Sending refugees back makes the world more dangerous | Daily News


Sending refugees back makes the world more dangerous

Nzeyimana Consolate (C) arrives carrying her baby at the Nyabitara Transit site, among other Burundian refugees on October 3, 2019 in Ruyigi, Burundi. - AFP
Nzeyimana Consolate (C) arrives carrying her baby at the Nyabitara Transit site, among other Burundian refugees on October 3, 2019 in Ruyigi, Burundi. - AFP

Repatriating refugees to dangerous countries violates international law and breeds conflict, instability, and future crises. Regional work visas and long-term integration into host countries are more promising solutions.

The oft-repeated refrain that the world is witnessing an unprecedented refugee crisis is both misleading and dangerous. While the number of refugees worldwide has nearly doubled in the past decade, if there is a crisis today, it is one of refugee return. Despite the fact that non-refoulement—the prohibition against sending asylum-seekers back to a country where their life or liberty is endangered—is considered one of the strongest norms in international law, governments across the world are going to great lengths to send refugees back. Some, such as the United States, are blatantly flouting non-refoulement with plans to send Central American asylum-seekers directly back into the violence they are fleeing.

One of the primary goals of Turkish President Recep Tayyip Erdogan’s invasion of Syria in October was to capture territory where he could then send the millions of Syrians currently seeking refuge on Turkish soil. Other countries, such as Germany and Lebanon, have taken more subtle approaches, offering payments to refugees who opt to go back to Syria, or simply making life for refugees so miserable that many feel they have no alternative but to return.

Given how far countries are going to coerce refugees to return, one could easily be mistaken that sending refugees back to their countries of origin is the key to solving the problem of mass displacement. Indeed, voluntary repatriation is one of the United Nations-endorsed “three durable solutions” to refugee situations, and protecting that right to voluntary return is essential. Refugee repatriation today, however, is seldom voluntary or durable.

Civil war

In sending refugees back to Syria, for example, not only would Erdogan be putting refugees back in harm’s way, but the process of refugee repatriation itself could also create new sources of conflict. In fact, hostility between people who stay home during a civil war and those who leave and later return is common in many post-conflict societies. It has occurred in Iraq, El Salvador, and other countries.

Take the case of Iraq. Between 2008 and 2009, the Iraqi government actively encouraged internally displaced people and refugees to return home. But many of these returnees faced a violent backlash in their home communities and were forced to flee again. And the deportation of Salvadorans living in the United States back to El Salvador in the 1990s led to the creation of the transnational gangs from whom thousands of people are fleeing today. Understanding why this happens is crucial for policymakers who want to find real solutions for refugees.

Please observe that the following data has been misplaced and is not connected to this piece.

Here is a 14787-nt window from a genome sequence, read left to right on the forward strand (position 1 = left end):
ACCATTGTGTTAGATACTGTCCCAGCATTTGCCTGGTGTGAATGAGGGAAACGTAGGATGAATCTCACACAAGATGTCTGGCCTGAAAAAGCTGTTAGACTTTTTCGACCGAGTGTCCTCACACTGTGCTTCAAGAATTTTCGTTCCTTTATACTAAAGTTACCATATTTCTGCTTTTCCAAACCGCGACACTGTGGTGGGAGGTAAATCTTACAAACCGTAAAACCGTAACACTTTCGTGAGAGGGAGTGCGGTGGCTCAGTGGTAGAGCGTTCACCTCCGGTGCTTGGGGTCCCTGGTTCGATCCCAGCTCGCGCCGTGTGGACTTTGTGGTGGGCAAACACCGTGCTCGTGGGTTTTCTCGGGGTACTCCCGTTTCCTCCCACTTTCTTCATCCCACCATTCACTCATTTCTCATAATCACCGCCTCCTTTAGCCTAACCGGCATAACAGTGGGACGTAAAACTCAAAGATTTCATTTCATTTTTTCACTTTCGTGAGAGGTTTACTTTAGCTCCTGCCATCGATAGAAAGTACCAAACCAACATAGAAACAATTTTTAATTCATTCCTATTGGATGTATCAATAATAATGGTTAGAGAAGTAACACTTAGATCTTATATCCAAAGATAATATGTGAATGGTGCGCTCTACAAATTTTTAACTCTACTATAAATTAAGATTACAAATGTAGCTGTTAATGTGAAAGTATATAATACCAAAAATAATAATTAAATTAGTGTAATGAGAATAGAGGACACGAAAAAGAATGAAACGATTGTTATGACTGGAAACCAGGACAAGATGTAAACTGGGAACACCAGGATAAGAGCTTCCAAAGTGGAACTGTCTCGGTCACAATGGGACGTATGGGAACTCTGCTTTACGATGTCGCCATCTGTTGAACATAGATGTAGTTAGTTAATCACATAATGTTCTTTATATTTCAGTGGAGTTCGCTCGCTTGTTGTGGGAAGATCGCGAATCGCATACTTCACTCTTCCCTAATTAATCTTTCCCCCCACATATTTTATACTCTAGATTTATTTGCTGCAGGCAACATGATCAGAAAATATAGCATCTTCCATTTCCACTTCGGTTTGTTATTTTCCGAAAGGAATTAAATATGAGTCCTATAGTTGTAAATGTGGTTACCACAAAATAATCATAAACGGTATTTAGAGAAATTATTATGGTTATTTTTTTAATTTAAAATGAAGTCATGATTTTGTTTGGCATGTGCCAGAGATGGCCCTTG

My research on migration between Burundi and Tanzania after Burundi’s 1993-2005 civil war demonstrates how refugee repatriation can incite violence in countries of origin and lead to repeat migration.

Over the past 50 years, Burundi has seen multiple episodes of forced migration and return. In 1972, a selective genocide by the ethnically Tutsi-dominated government against Hutu civilians sent hundreds of thousands of Burundians to Tanzania.

Some of these refugees returned to Burundi only to flee again in the 1990s when civil war broke out between the Tutsi-led army and Hutu-nationalist rebel groups. Again, hundreds of thousands of Burundians fled to Tanzania.

In the early 2000s, as the civil war was drawing to a close, refugees began to return to Burundi. While Tanzania allowed a select population of Burundians who fled in 1972 to apply for naturalization, the majority of Burundian refugees either went back voluntarily or were forced to return when Tanzania revoked their refugee status and closed down the refugee camps. In total, some 500,000 refugees returned to Burundi between 2000 and 2011.

Just by showing up, the returnees presented a threat to those who had stayed behind. The vast majority of Burundians depend on agriculture for a living, mostly as smallholder farmers who pass the family’s land from father to son. Farming one’s own land is also central to many Burundians’ connection to their ancestral homeland.

International community

When refugees returned en masse, many found their houses had new occupants. Sometimes it was neighbours or family members who had stayed behind during the war and taken over the land. In other cases, the government had expropriated property that the refugees had left behind. Because land is such a sought-after commodity, both symbolically and economically, competition over land between those who came back and those who stayed generated widespread local violence, from crop and property destruction to assault and murder.

Both the international community and the Burundian government had expected that refugee return might be a problem, assuming it could reignite ethnic rivalries between the primarily Hutu returnees and Tutsi civilians who had stayed in the country.

- Foreign Policy

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